Pistorius prosecutors challenge 'shockingly light' sentence
South Africa's prosecutors have sought permission to appeal against athlete Oscar Pistorius' "shockingly light" sentence, court papers show.
Last month, Pistorius began serving a five year prison sentence for the culpable homicide of Reeva Steenkamp, although he could be out in 10 months.
The sentence failed to consider the "horrendous manner" in which Ms Steenkamp was killed, prosecutors said.
Prosecutors are also appealing against Pistorius' murder acquittal.
The double-amputee Olympic sprinter was charged by the prosecution with the pre-meditated murder of Ms Steenkamp, a model and law graduate who was his girlfriend.
He was acquitted of this and the lesser murder charge of dolus eventualis by High Court Judge Thokozile Masipa on 21 October.
In South African law, this charge - also known as common-law murder - applies if the accused knew they might kill someone but still went ahead with their course of action.
"The appeal on conviction is based on the question of law," said National Prosecuting Authority spokesman Nathi Mncube in a statement.
In papers filed with the North Gauteng High Court and published by South Africa's Eyewitness News on its website, prosecutor Gerrie Nel said Judge Masipa "erred in over-emphasising the personal circumstances of the accused and the fact that the accused was suffering from post-traumatic stress, was anxious and 'seems remorseful'.
"Not enough emphasis was placed on the horrendous manner in which the deceased died coupled with the gruesome injuries she sustained when the accused shot and killed her," he said.
Pistorius' sentence was "shockingly light, inappropriate and would not have been imposed by any reasonable court", Mr Nel added.
The judge failed to sufficiently consider that Pistorius acted with "gross negligence", and had fired four shots with a gun "loaded with black talon ammunition through a locked door into a small toilet cubicle from which there was no room to escape".
The prosecution had called for him to be given the maximum 15-year sentence for culpable homicide, or manslaughter.
Ms Steenkamp was killed at Pistorius' upmarket home in the capital, Pretoria, in the early hours of Valentine's Day last year.
He said he feared there was an intruder but he did not intend to kill.
Mr Mncube said the application for permission to appeal was expected to be considered by Judge Masipa.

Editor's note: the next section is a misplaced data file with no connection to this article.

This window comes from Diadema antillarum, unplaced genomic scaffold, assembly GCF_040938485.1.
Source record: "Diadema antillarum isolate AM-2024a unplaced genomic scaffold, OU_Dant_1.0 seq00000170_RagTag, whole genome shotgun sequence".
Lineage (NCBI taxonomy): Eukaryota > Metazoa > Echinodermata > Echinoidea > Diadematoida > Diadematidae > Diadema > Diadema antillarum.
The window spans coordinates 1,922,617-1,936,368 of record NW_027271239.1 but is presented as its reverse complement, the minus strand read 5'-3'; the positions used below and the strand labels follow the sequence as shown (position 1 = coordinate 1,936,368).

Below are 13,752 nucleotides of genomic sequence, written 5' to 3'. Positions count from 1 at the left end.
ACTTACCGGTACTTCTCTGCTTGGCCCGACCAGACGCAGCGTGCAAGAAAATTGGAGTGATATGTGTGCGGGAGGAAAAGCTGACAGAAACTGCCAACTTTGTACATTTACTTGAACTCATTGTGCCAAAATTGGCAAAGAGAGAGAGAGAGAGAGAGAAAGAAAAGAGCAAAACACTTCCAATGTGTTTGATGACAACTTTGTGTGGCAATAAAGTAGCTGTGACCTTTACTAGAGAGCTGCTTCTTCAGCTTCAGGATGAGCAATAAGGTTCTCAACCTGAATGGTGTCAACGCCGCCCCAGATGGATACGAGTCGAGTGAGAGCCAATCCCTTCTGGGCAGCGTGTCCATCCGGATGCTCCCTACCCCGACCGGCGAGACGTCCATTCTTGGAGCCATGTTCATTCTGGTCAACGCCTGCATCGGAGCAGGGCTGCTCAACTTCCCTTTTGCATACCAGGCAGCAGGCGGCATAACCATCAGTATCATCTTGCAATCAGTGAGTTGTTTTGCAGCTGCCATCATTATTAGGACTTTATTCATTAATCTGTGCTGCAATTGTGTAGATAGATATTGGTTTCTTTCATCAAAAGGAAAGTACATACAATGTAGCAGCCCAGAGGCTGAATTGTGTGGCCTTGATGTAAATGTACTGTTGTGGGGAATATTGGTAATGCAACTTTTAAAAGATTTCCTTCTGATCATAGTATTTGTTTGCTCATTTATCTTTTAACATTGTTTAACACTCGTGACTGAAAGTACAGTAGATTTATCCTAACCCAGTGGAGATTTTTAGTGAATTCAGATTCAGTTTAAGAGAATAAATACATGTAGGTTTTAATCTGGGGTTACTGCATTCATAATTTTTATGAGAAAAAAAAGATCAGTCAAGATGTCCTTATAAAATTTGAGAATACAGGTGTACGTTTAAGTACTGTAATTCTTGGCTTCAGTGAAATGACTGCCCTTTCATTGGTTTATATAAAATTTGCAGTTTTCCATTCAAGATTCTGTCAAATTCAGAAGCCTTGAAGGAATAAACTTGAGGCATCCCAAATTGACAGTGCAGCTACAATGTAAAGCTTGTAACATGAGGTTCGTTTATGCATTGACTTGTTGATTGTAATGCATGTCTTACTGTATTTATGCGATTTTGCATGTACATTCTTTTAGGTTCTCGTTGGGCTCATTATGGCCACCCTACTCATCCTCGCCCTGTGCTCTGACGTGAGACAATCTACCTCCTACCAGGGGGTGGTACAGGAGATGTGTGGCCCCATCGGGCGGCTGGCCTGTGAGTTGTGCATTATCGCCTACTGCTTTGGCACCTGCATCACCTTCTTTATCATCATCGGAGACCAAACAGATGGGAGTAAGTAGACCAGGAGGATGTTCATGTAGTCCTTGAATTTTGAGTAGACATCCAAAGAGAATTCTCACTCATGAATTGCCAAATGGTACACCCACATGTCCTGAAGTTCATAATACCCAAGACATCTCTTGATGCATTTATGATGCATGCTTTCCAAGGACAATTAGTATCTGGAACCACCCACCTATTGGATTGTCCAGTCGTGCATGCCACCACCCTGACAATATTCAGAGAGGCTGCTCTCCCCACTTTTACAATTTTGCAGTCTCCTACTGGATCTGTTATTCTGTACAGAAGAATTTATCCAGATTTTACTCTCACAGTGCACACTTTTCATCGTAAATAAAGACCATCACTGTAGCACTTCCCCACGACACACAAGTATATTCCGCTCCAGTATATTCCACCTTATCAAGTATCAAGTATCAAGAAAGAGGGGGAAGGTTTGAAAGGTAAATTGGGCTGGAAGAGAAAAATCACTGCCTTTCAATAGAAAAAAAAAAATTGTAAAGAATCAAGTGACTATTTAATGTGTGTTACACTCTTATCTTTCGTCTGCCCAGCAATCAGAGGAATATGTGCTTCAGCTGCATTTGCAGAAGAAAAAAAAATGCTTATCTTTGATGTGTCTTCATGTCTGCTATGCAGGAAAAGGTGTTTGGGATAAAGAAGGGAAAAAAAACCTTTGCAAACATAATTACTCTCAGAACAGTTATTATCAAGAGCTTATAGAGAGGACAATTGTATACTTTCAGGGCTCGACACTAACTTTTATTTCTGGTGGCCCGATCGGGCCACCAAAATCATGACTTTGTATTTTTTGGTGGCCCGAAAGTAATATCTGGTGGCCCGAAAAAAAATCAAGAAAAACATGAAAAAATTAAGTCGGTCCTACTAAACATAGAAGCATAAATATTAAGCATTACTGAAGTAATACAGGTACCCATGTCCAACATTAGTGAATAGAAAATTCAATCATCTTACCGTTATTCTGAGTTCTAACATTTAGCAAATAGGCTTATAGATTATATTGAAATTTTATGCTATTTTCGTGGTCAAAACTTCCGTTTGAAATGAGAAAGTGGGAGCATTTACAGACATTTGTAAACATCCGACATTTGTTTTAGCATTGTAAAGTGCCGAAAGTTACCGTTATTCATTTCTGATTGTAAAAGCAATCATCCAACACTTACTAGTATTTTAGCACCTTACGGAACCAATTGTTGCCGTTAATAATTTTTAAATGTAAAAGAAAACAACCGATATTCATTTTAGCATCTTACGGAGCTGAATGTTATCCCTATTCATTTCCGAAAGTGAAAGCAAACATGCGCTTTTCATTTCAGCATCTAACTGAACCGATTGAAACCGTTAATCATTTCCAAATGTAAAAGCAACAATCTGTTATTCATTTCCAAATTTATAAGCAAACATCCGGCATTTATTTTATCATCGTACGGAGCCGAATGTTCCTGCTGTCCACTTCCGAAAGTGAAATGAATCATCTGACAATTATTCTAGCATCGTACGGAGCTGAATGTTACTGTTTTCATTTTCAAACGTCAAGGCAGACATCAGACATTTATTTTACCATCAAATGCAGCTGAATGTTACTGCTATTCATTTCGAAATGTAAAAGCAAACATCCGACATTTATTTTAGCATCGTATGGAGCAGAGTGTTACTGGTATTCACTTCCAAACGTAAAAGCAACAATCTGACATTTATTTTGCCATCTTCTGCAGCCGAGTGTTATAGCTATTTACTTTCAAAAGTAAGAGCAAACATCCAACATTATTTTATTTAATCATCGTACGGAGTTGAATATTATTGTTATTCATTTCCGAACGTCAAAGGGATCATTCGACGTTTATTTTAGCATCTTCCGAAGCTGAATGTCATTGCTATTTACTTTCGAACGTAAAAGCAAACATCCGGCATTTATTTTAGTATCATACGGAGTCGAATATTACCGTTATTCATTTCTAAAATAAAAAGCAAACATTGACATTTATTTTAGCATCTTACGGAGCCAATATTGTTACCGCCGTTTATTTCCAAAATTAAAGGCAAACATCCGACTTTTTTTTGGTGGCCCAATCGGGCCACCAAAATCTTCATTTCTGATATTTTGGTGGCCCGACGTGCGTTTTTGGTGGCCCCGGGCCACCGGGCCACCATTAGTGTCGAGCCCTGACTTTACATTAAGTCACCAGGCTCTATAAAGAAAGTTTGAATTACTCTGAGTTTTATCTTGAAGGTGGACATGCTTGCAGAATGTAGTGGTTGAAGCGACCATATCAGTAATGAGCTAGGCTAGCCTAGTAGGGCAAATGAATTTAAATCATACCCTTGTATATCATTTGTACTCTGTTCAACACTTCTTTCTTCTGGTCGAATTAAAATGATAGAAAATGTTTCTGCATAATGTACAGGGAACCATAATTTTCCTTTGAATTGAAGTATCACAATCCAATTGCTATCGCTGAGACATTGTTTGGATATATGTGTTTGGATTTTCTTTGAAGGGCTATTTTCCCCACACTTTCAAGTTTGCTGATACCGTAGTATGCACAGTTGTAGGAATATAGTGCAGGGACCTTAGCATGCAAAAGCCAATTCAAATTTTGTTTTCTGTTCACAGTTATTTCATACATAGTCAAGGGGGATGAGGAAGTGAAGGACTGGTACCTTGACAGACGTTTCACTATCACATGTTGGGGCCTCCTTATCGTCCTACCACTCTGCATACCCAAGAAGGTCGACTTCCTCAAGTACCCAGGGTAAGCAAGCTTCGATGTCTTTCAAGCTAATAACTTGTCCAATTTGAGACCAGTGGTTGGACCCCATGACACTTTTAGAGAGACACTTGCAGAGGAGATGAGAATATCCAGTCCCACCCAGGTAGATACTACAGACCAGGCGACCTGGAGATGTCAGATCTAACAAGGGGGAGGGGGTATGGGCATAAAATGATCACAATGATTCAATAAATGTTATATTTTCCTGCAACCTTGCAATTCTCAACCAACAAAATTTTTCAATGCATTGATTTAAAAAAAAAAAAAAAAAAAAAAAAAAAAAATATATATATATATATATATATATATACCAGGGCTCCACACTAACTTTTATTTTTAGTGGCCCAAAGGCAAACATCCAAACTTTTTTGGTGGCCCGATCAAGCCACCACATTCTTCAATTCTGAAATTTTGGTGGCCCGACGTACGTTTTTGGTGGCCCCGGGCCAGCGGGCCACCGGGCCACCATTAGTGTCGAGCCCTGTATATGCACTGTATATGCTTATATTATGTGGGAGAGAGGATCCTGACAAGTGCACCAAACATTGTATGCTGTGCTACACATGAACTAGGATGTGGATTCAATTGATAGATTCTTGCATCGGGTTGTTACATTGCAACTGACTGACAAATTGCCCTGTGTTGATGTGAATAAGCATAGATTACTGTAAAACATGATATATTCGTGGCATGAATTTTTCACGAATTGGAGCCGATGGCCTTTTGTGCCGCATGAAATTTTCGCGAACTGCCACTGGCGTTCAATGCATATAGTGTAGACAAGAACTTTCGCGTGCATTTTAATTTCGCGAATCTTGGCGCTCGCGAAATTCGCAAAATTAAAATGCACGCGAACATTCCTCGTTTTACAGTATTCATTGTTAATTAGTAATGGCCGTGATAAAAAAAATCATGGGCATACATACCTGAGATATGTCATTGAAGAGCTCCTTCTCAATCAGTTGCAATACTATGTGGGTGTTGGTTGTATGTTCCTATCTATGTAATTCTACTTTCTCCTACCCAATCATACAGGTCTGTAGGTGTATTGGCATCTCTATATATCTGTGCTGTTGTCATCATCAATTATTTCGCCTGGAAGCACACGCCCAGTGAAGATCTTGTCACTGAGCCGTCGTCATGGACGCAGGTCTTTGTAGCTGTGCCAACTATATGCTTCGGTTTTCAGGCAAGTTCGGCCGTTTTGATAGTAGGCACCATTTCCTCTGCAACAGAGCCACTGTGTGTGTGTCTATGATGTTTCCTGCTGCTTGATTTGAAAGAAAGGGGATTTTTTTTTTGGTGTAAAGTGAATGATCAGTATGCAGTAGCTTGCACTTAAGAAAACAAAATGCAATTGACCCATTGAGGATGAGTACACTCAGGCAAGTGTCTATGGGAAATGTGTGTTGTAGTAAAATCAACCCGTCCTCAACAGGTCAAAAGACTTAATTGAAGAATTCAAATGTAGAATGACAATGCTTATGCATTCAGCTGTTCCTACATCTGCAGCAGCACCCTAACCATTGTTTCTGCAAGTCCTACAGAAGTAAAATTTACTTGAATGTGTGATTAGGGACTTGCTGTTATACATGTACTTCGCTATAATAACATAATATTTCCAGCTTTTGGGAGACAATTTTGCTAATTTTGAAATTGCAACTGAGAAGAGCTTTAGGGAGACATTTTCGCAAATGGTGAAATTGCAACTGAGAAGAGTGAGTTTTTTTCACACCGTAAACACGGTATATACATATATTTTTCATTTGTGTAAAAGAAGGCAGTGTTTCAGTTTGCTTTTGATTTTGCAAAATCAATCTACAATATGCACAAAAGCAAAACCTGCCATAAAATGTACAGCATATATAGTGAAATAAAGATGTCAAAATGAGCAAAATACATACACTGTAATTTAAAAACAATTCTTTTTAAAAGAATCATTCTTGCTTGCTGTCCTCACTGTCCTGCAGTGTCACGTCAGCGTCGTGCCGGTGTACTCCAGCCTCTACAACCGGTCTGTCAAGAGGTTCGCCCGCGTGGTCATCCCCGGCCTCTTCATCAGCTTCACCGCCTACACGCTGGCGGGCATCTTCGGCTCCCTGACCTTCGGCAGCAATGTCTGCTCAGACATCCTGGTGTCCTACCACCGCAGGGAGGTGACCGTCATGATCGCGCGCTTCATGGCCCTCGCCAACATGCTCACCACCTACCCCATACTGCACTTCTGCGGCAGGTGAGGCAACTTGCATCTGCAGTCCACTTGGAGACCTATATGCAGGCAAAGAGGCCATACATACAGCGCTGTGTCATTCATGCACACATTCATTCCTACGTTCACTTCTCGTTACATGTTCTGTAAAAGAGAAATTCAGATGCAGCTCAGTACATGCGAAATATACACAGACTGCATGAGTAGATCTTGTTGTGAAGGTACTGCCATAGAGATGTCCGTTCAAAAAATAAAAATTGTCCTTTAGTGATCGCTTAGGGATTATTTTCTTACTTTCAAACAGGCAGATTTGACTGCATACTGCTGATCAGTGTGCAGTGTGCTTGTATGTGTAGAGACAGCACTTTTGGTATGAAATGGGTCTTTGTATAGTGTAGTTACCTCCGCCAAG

"If it's granted, the case will then be heard by the Supreme Court of Appeal," Mr Mncube is quoted by AFP news agency as saying.
Prosecutors had the option to petition the Supreme Court to hear the case if permission was refused, Mr Mncube said.
The athlete was also given a three-year suspended sentence for firing a gun in a restaurant.
Pistorius is currently serving his sentence in the hospital section of Pretoria's Kgosi Mampuru II jail.
He can apply to serve the rest of his sentence under house arrest after 10 months in prison.
After the verdict, his family said that he would not appeal.
Inside Oscar Pistorius's home
Mr Pistorius said he and Ms Steenkamp had dinner at about 19:00 before going to bed at 21:00. He said he woke in the early hours, spoke briefly to his girlfriend and got up to close the sliding door and curtains.
Judge Thokozile Masipa questioned the reliability of several witnesses who said they heard screams and gunshots between about 03:12 and 03:17, saying most had 'got facts wrong'.
Mr Pistorius said he heard the bathroom window sliding open and believed that an intruder, or intruders, had entered the bathroom through a window which was not fitted with burglar bars.
Mr Pistorius said he grabbed his firearm and told Ms Steenkamp, who he thought was still in bed, to call the police.
The judge said it made no sense that Ms Steenkamp did not hear him scream 'Get out' or call the police, as she had her mobile phone with her.
Mr Pistorius could see the bathroom window was open and toilet door closed. He said he did not know whether the intruders were outside on a ladder or in the toilet.
He had his firearm in front of him, he heard a movement inside the toilet and thought whoever was inside was coming out to attack him.
'Before I knew it, I had fired four shots at the door,' he said.
The judge said she did not accept that Mr Pistorius fired the gun by accident or before he knew what was happening. She said he had armed himself with a lethal weapon and clearly wanted to use it. The other question, she said, was why he fired not one, but four shots before he ran back to the room to try to find Ms Steenkamp.
Mr Pistorius said he went back to the bedroom and noticed that Ms Steenkamp was not there.
Mr Pistorius said this was when he realised she could have been in the toilet and rushed back to the bathroom.
Mr Pistorius said he screamed for help and went back to the bathroom where he found the toilet was locked. He returned to the bedroom, pulled on his prosthetic legs and turned on the lights before bashing in the toilet door with a cricket bat.
When the door panel broke, he found the key and unlocked the door and found Ms Steenkamp slumped on the floor with her head on the toilet bowl. He then carried her downstairs, where he was met by neighbours.
3D animation of the apartment